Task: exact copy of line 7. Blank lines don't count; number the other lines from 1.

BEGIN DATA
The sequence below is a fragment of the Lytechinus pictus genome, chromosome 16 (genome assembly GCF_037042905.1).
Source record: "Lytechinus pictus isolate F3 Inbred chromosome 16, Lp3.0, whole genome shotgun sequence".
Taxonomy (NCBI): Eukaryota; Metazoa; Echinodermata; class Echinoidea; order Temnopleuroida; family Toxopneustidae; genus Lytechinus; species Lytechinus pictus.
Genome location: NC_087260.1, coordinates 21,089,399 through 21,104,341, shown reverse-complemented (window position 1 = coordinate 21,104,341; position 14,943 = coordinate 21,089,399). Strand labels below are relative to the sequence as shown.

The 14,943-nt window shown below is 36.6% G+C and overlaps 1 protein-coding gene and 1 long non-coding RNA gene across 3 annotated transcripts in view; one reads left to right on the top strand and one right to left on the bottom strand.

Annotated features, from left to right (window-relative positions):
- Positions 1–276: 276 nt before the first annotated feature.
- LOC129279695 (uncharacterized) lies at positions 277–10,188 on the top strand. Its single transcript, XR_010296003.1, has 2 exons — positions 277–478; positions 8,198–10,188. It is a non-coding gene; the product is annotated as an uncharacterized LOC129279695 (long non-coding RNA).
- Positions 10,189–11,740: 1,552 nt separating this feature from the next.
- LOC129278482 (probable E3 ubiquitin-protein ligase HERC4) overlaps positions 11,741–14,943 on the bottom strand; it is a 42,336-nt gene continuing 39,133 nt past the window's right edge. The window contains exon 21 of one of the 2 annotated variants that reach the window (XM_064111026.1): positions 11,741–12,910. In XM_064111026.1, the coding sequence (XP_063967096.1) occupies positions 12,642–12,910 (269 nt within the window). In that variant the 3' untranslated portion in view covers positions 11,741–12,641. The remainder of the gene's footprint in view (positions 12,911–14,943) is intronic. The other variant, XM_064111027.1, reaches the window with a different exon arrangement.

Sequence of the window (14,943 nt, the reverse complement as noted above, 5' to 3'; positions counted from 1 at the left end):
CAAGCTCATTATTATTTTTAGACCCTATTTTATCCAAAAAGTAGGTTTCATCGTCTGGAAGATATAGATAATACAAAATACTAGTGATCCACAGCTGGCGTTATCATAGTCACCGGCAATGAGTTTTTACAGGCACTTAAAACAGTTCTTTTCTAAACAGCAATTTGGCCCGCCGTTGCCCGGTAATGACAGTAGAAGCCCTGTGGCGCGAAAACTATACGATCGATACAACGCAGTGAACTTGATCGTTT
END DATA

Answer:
- Positions 1–276: 276 nt before the first annotated feature.